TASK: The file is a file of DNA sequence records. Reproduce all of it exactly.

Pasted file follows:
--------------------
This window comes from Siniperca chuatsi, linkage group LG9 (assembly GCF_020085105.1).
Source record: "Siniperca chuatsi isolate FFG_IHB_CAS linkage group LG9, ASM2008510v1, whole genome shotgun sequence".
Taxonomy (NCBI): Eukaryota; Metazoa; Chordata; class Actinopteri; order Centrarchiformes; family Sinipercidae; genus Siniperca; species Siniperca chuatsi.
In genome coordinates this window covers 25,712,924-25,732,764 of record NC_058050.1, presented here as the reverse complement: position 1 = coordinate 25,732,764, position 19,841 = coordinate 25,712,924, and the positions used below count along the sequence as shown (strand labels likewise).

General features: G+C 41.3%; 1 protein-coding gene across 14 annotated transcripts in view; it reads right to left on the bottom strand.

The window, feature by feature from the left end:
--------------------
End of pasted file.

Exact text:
This window comes from Siniperca chuatsi, linkage group LG9 (assembly GCF_020085105.1).
Source record: "Siniperca chuatsi isolate FFG_IHB_CAS linkage group LG9, ASM2008510v1, whole genome shotgun sequence".
Taxonomy (NCBI): Eukaryota; Metazoa; Chordata; class Actinopteri; order Centrarchiformes; family Sinipercidae; genus Siniperca; species Siniperca chuatsi.
In genome coordinates this window covers 25,712,924-25,732,764 of record NC_058050.1, presented here as the reverse complement: position 1 = coordinate 25,732,764, position 19,841 = coordinate 25,712,924, and the positions used below count along the sequence as shown (strand labels likewise).

General features: G+C 41.3%; 1 protein-coding gene across 14 annotated transcripts in view; it reads right to left on the bottom strand.

The window, feature by feature from the left end: